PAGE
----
All Systems Go for IT Spending

International Data Corp. reports the first meaningful increase in IT spending since 2000—mostly in the western U.S.

It’s still early in the game, but two prominent analyst firms say that the long-awaited economic recovery may now be taking place.

Last month, market research powerhouse International Data Corp. (IDC) announced that the U.S. was seeing its first meaningful increase in IT spending since 2000. At about the same time, Forrester Research, citing the stronger-than-expected economic and profit growth in year-end GDP and financial reports, raised its own forecast for U.S. IT spending

In fact, the two market watchers weren’t all that far apart: IDC projects that IT spending will increase 4.7 percent by the end of 2004; Forrester, on the other hand, anticipates a 5 percent increase for the year.

One very interesting upshot of IDC’s spending report, “The United States Black Book: IT Spending by Vertical Market,” is that the recovery, such as it is, will vary from coast to coast.

"The IT spending recovery across the United States remains uneven," said Stephen Minton, program director for Worldwide IT Markets and Strategies research at IDC, in a statement. "While relatively strong growth will return this year to many western states, including California, the same cannot be said for the manufacturing heartlands of the Midwest and South. Technology spending will also remain depressed in states such as Missouri, Kansas, and South Carolina."

Not surprisingly, IT spending in the Northeast is expected to occur disproportionately in the financial and banking industries.

"When targeting the Northeast, IT vendors need to remember that it is a volatile environment," said Jessica Goepfert, program manager for U.S. IT Opportunity research, in the same statement. "While sometimes that volatility can work in their favor, it can also hurt their business. Despite the roller-coaster effect, it is an entrepreneurial region, where people and business may be more willing to take a chance on something new and innovative."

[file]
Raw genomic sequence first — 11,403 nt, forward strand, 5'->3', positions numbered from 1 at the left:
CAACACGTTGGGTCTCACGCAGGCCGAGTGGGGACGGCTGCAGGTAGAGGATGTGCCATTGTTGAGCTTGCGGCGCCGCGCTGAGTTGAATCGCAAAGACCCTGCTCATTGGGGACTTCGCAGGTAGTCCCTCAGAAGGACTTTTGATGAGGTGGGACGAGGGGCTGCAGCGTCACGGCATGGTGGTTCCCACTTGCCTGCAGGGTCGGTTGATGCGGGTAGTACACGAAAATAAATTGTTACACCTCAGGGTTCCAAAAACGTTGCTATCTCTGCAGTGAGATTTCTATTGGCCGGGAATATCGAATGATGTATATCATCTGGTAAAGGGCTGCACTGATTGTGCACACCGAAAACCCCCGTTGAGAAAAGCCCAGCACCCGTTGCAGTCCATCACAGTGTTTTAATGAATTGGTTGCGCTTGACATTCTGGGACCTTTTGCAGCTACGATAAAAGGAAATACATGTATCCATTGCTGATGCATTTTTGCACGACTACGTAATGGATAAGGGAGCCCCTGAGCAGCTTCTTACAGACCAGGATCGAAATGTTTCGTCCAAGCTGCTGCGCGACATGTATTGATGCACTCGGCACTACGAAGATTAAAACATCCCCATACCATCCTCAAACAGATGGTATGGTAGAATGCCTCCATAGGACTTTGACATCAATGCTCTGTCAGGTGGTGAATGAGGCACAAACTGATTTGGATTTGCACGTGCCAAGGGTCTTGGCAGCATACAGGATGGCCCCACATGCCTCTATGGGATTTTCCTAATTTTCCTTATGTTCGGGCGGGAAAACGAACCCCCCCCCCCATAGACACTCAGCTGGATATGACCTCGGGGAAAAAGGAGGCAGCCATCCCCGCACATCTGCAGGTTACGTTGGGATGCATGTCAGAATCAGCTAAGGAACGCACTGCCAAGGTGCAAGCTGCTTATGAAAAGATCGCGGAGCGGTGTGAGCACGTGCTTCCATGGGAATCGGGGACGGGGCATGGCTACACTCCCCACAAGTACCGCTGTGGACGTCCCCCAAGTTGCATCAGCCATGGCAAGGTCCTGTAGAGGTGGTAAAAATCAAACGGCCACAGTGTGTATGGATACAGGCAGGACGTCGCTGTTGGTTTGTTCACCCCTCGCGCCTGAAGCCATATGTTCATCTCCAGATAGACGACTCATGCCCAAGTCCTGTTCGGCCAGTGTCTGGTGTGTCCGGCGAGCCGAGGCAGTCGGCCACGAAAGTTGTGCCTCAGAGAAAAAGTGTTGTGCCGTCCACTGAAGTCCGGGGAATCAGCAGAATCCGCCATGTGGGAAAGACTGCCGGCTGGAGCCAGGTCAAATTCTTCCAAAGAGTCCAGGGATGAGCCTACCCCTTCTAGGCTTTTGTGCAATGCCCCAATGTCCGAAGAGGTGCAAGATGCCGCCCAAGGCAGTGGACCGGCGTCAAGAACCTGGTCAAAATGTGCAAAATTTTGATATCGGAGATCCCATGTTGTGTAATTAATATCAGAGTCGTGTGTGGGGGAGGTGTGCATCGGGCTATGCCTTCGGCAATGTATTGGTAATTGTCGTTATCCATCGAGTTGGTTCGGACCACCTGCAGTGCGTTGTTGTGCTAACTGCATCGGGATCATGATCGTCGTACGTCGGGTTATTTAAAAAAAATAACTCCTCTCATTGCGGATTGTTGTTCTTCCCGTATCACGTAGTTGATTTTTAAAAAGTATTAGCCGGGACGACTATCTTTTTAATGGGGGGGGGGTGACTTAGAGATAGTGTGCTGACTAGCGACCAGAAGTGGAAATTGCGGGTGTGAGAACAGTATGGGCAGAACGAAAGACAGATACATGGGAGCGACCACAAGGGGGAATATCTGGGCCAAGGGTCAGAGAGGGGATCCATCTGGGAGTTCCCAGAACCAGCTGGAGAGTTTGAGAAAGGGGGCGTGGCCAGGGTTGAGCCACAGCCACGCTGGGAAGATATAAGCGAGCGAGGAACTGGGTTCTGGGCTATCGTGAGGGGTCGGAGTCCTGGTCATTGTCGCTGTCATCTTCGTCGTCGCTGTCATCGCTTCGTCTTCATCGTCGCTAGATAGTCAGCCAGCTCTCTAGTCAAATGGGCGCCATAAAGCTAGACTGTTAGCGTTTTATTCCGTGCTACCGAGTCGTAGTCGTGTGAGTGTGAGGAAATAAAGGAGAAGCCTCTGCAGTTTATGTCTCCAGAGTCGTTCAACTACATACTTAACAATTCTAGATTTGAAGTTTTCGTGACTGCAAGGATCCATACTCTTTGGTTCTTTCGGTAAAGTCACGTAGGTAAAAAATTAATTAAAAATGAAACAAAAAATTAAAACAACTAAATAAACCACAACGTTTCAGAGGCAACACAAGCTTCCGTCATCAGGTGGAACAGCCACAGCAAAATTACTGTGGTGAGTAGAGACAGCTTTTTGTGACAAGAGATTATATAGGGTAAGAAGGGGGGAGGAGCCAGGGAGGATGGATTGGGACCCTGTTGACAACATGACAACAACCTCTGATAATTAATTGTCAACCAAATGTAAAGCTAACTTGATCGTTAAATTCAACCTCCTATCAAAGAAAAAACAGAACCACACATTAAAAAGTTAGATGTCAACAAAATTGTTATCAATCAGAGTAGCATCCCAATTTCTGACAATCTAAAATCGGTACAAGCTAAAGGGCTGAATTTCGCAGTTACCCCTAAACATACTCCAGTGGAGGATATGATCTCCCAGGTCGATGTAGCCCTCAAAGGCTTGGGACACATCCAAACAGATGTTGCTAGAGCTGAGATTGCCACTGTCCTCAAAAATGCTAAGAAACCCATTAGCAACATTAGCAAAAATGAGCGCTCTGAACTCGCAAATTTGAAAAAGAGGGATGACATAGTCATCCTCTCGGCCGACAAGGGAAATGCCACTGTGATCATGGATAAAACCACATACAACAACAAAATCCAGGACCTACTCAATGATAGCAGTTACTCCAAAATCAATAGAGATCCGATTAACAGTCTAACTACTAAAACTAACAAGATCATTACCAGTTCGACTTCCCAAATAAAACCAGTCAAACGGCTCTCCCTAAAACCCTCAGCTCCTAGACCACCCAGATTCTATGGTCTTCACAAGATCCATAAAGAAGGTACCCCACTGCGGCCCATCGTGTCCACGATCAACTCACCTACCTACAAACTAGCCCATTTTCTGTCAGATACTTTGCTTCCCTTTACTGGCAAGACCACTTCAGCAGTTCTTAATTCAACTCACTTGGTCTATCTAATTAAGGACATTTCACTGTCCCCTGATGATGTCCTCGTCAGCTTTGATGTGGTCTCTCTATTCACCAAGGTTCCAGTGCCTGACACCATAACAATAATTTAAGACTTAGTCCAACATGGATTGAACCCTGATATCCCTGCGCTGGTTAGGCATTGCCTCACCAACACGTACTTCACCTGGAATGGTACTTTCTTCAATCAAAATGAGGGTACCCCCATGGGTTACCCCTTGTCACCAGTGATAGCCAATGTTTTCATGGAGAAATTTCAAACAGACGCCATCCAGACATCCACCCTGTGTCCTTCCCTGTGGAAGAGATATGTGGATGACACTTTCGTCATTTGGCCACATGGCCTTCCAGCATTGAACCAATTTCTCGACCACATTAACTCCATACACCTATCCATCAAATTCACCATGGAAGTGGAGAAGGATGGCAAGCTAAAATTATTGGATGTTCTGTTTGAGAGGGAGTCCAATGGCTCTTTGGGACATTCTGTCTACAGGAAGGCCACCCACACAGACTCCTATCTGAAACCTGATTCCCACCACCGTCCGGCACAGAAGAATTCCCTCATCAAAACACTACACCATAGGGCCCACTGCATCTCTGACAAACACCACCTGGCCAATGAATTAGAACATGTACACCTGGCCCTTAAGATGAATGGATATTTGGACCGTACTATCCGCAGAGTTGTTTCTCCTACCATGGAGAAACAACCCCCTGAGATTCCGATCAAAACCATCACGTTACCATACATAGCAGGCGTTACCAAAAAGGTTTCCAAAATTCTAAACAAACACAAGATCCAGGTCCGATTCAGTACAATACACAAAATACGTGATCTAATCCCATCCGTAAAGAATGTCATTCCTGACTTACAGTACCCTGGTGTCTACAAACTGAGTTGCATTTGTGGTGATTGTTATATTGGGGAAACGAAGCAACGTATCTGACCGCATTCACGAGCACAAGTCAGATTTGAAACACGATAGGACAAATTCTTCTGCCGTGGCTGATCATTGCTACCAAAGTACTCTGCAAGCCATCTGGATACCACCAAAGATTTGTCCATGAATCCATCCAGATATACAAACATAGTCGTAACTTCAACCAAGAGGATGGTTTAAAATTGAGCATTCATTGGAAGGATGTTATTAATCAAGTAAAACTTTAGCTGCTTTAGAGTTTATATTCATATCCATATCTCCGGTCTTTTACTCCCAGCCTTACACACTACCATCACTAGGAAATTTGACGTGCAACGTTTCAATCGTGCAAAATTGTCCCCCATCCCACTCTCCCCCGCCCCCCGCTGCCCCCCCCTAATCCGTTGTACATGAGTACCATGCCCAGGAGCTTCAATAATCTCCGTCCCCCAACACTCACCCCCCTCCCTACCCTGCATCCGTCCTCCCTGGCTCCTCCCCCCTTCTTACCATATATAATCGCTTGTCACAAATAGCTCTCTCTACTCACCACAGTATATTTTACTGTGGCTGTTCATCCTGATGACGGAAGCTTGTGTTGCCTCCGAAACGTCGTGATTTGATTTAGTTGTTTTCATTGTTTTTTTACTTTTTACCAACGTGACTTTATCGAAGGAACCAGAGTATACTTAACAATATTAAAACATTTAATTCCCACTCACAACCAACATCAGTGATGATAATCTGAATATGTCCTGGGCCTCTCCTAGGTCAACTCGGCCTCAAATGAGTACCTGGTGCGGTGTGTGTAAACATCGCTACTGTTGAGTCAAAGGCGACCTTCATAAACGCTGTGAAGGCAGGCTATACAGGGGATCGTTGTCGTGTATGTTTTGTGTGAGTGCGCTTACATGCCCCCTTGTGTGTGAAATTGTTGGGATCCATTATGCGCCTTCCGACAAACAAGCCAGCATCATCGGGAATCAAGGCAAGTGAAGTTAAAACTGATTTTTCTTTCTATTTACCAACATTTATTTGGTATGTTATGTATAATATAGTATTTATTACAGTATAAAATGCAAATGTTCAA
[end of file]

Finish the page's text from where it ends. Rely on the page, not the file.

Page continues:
IDC found definite signs of recovery in many Western states, particularly in hard-hit California, where total IT business spending amounted to $37.9 billion at the end of 2003, but which is expected to post 5 percent growth in 2004.

Forrester, for its part, anticipates that sales of computer hardware will grow by 10 percent in 2004, with software sales growing by eight percent—mostly because of demand for infrastructure and security software. Sales of networking and communications equipment, on the other hand, are only expected to grow by about one percent—mostly because the sector grew so rapidly last year. Surprisingly, Forrester found that Linux and offshore outsourcing are at the bottom of most companies’ lists of spending priorities.

Last month, Forrester also announced the results of its first CIO Confidence Poll, which it plans to conduct on a quarterly basis to assess the confidence of CIOs. The inaugural poll surveyed 112 CIOs—three-quarters of whom represented enterprise-class companies with at least 1,000 employees—and found that most were upbeat about the prospects for their industries' performance. Even though two-thirds of respondents said their business climates should improve in 2004, more than half expected their IT spending would remain at its budgeted run rate through the rest of the year. As a result, Forrester believes that CIOs have taken to heart the “do more with less” philosophy that they internalized during the economic downturn.

About the Author

Stephen Swoyer is a Nashville, TN-based freelance journalist who writes about technology.